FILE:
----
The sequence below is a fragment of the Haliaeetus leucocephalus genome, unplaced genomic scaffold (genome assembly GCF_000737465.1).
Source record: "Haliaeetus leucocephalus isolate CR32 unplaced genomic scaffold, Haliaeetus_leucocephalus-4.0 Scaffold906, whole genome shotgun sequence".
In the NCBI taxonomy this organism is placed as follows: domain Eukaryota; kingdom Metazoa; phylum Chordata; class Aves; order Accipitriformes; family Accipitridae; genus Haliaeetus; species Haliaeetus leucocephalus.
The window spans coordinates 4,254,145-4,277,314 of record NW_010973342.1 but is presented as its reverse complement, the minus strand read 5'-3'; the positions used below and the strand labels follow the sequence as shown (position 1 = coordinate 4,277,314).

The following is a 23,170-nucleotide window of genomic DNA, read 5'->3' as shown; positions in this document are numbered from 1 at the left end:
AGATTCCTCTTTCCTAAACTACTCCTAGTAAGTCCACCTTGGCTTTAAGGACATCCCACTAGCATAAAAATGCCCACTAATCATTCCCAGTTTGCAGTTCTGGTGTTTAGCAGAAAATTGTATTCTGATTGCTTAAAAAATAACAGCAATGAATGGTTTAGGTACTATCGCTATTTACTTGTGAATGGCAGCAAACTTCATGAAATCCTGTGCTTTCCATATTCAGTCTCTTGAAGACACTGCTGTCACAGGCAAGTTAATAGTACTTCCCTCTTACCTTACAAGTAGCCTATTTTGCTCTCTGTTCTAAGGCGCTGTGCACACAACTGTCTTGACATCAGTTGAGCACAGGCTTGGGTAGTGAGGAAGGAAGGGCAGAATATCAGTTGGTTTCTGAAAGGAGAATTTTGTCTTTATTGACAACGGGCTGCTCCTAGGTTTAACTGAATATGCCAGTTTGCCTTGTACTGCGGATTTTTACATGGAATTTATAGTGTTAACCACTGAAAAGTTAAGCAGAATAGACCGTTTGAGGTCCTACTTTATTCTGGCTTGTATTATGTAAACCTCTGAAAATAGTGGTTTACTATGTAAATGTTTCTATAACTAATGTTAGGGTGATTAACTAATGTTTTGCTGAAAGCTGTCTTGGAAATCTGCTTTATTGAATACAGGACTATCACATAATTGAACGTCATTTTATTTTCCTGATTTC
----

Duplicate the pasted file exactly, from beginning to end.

The sequence below is a fragment of the Haliaeetus leucocephalus genome, unplaced genomic scaffold (genome assembly GCF_000737465.1).
Source record: "Haliaeetus leucocephalus isolate CR32 unplaced genomic scaffold, Haliaeetus_leucocephalus-4.0 Scaffold906, whole genome shotgun sequence".
In the NCBI taxonomy this organism is placed as follows: domain Eukaryota; kingdom Metazoa; phylum Chordata; class Aves; order Accipitriformes; family Accipitridae; genus Haliaeetus; species Haliaeetus leucocephalus.
The window spans coordinates 4,254,145-4,277,314 of record NW_010973342.1 but is presented as its reverse complement, the minus strand read 5'-3'; the positions used below and the strand labels follow the sequence as shown (position 1 = coordinate 4,277,314).

The following is a 23,170-nucleotide window of genomic DNA, read 5'->3' as shown; positions in this document are numbered from 1 at the left end:
AGATTCCTCTTTCCTAAACTACTCCTAGTAAGTCCACCTTGGCTTTAAGGACATCCCACTAGCATAAAAATGCCCACTAATCATTCCCAGTTTGCAGTTCTGGTGTTTAGCAGAAAATTGTATTCTGATTGCTTAAAAAATAACAGCAATGAATGGTTTAGGTACTATCGCTATTTACTTGTGAATGGCAGCAAACTTCATGAAATCCTGTGCTTTCCATATTCAGTCTCTTGAAGACACTGCTGTCACAGGCAAGTTAATAGTACTTCCCTCTTACCTTACAAGTAGCCTATTTTGCTCTCTGTTCTAAGGCGCTGTGCACACAACTGTCTTGACATCAGTTGAGCACAGGCTTGGGTAGTGAGGAAGGAAGGGCAGAATATCAGTTGGTTTCTGAAAGGAGAATTTTGTCTTTATTGACAACGGGCTGCTCCTAGGTTTAACTGAATATGCCAGTTTGCCTTGTACTGCGGATTTTTACATGGAATTTATAGTGTTAACCACTGAAAAGTTAAGCAGAATAGACCGTTTGAGGTCCTACTTTATTCTGGCTTGTATTATGTAAACCTCTGAAAATAGTGGTTTACTATGTAAATGTTTCTATAACTAATGTTAGGGTGATTAACTAATGTTTTGCTGAAAGCTGTCTTGGAAATCTGCTTTATTGAATACAGGACTATCACATAATTGAACGTCATTTTATTTTCCTGATTTC